How Greed, Generosity and the Defense of Civil Liberties Can Put Your Data at RiskJune 10, 2014 No Comments
By Cam Roberson, Director of the Reseller Channel for Beachhead Solutions
Some human traits are security hazards – but not always because they are faults. As a matter of fact, some traits directly and deliberately engineer situations in which data leaks are more likely. In the wake of these behaviors, it is not weak security but human motivations that endanger data, because data security is often secondary to (or contradictory to) these motivations, and because these motivations can lead to carelessness or lack of attention. Worse, these situations primarily arise when the party responsible for the data has no personal stake in the situation as the data that they’re handling is often not their own. While this article is not a treatise on psychology or human and social behavior, the three examples of motivations and behaviors here aim to illuminate how human behavior must be acknowledged by (and be a central concern for) any data security plan.
Greed and Theft
Greed and theft are familiar concepts to the world of data security. Data breaches such as the one that recently hit Target, where personal data such as credit card numbers are stolen maliciously, make for unfortunately frequent news fodder. However, stealing data itself is not the only means by which data becomes endangered. Hardware theft is also a major security risk.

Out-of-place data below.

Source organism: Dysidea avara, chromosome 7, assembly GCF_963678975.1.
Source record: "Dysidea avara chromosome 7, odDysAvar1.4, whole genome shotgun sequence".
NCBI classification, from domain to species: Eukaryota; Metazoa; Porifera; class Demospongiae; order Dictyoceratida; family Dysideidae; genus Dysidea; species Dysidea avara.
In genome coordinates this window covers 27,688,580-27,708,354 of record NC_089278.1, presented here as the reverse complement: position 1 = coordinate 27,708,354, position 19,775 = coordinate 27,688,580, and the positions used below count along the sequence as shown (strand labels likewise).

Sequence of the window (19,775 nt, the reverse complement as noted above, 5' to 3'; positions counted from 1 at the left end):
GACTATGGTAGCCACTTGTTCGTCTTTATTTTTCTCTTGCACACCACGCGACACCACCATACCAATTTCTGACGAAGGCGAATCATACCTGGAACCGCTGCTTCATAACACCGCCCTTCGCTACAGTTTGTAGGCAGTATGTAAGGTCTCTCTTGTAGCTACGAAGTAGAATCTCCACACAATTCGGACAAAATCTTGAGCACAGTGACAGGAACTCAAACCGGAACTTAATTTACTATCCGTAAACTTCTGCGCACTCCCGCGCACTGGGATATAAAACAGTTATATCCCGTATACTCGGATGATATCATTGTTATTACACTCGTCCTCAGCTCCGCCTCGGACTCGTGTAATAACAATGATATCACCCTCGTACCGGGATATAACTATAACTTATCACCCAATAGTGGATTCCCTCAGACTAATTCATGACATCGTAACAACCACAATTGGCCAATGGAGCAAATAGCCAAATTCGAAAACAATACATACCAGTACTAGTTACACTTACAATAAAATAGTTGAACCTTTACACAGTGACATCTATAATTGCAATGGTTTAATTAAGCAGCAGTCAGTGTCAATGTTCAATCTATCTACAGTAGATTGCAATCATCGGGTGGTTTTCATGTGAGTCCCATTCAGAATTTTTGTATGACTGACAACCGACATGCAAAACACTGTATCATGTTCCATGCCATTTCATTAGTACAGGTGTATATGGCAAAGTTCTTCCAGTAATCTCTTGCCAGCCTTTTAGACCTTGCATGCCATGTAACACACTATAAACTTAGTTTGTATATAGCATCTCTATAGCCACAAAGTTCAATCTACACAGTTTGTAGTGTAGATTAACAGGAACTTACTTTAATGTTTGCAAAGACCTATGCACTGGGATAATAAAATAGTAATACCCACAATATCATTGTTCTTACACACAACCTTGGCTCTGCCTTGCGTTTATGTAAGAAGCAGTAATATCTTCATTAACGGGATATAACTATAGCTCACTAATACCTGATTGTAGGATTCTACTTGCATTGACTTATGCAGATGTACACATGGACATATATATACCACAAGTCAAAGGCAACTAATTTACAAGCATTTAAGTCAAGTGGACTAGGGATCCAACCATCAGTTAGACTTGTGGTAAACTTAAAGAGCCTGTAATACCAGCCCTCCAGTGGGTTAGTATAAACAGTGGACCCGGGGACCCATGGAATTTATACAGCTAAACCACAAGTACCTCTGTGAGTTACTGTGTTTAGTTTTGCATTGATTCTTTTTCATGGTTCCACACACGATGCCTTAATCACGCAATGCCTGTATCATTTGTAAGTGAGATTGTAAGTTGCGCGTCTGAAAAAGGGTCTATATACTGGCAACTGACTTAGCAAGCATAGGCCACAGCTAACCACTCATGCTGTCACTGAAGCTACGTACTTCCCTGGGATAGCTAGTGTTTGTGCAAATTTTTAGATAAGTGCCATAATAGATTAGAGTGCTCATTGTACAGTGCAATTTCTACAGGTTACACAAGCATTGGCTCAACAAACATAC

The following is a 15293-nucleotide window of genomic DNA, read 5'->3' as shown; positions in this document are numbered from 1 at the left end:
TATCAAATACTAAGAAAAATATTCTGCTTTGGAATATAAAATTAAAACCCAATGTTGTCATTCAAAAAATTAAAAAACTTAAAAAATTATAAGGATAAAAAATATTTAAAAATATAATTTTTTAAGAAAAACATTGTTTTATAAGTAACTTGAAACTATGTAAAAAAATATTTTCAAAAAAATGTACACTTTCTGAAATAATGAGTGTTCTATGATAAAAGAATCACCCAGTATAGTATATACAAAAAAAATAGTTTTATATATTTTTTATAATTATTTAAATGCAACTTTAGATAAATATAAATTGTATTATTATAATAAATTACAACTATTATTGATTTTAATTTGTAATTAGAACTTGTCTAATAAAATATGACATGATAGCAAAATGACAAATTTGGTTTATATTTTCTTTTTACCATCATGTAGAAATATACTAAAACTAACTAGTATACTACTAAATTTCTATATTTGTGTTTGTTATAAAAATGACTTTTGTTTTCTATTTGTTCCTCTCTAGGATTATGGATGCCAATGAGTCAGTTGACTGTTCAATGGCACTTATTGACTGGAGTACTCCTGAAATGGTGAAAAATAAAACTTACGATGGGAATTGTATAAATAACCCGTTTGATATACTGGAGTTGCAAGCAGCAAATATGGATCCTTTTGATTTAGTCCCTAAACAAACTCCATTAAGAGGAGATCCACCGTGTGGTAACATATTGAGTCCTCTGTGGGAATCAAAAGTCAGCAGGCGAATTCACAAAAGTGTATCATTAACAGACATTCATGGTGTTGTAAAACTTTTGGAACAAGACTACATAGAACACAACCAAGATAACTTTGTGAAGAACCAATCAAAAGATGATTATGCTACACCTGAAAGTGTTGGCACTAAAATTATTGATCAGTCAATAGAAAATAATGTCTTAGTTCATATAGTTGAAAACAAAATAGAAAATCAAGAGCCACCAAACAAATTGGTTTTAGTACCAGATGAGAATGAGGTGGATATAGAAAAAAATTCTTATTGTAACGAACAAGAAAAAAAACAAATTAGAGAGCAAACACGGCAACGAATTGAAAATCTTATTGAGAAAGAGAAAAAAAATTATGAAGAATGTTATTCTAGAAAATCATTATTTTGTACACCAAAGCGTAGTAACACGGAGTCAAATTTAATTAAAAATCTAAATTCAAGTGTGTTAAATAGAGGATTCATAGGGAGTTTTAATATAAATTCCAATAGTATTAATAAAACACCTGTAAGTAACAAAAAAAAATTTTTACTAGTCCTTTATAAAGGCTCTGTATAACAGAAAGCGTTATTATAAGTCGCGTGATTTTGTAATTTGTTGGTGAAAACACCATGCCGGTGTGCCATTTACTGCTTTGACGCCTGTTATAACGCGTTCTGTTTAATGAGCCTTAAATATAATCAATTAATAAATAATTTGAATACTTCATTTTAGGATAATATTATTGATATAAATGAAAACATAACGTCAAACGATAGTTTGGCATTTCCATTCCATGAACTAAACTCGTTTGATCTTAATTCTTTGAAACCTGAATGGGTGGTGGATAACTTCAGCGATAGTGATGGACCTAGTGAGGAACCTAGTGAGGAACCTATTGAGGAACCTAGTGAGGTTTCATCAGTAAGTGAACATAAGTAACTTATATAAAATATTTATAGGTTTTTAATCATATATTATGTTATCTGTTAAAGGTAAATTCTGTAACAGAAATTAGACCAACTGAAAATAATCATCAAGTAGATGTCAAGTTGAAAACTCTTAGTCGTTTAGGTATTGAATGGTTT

Stolen hardware is a major problem in most major cities — smart phone theft or loss has affected over 40% of residents in Miami, New York, Los Angeles, Phoenix, and Sacramento. In San Francisco, mobile phone theft accounted for nearly half of all robberies last year. The modern smartphone does not just have a bevy of personal information such as a detailed calendar schedule and scores of phone numbers and names and potentially addresses; no, the rise of mobile banking and other finance-related apps such as Mint mean that phones now host an increasingly large amount of private financial data – data that can be at the fingertips of criminals in a matter of seconds.
However, the offenders who steal phones often don’t care about the potential value of that data on the phone. They steal smartphones for their resale value and the value of their parts. If there happens to be sensitive information on the smartphone, it’s not the thief’s concern or responsibility. While greed and theft are the primary motivators, it is not greed for data that’s risking data.
Even more, these risks can plague enterprises for larger scale breaches — ones that, because of their very scale, cause greater headaches. Take the recent example of Coca-Cola and a hapless employee that “only” wanted take the hardware off Coca-Cola’s hands (the hardware was slated for disposal and the employee was in charge of doing the disposing). But in spiriting away 55 laptops over a series of years while blatantly disregarding protocol, this employee exposed the private information — including the social security numbers — of tens of thousands of Coca-Cola employees, as well as others who were affiliated with Coca-Cola.
In all these situations, greed motivated an individual to steal hardware for their personal gain, without thought to the data that hardware still stored. The “conscientious” thief may take security precautions with the hardware and wipe the data while an opportunistic one may trade on the data’s potential value. Either way, these situations show that diligent data security must consider human greed.
Strong morals are not usually considered to be a character failing, but they can be when data security is paramount. These past few years have been plagued with a succession of leaks of sensitive information with the U.S. government playing the protagonist. Recently, the actions of both Chelsea Manning and Edward Snowden seem to have dominated the news. Both individuals purportedly took the actions they did in the name of civil liberties and a moral high ground.